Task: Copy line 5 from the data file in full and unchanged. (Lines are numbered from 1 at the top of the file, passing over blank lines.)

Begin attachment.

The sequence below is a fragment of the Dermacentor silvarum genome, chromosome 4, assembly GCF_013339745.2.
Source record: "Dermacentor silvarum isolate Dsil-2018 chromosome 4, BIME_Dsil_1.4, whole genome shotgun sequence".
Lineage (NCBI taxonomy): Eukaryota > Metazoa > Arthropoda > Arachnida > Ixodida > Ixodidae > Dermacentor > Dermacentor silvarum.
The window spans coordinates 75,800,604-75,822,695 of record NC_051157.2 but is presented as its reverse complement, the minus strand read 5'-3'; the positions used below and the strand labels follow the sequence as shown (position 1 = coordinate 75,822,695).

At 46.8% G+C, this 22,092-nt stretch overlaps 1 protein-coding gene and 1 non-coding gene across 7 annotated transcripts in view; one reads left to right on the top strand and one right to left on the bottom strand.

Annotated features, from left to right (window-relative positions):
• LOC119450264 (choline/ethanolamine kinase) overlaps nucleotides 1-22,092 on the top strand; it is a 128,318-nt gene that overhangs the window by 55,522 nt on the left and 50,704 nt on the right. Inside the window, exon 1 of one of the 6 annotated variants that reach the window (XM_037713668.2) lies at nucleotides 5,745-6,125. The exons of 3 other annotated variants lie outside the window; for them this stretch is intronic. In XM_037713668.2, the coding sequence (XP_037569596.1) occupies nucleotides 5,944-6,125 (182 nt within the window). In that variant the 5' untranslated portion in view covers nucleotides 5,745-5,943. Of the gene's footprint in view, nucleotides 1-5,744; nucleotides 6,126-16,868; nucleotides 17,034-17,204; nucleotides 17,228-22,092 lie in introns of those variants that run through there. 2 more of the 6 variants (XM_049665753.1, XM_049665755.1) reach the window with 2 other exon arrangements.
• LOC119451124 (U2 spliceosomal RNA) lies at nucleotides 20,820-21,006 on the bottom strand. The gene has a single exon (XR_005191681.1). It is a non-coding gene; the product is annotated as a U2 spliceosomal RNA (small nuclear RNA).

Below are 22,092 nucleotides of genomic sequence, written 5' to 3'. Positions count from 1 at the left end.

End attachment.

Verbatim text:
At 46.8% G+C, this 22,092-nt stretch overlaps 1 protein-coding gene and 1 non-coding gene across 7 annotated transcripts in view; one reads left to right on the top strand and one right to left on the bottom strand.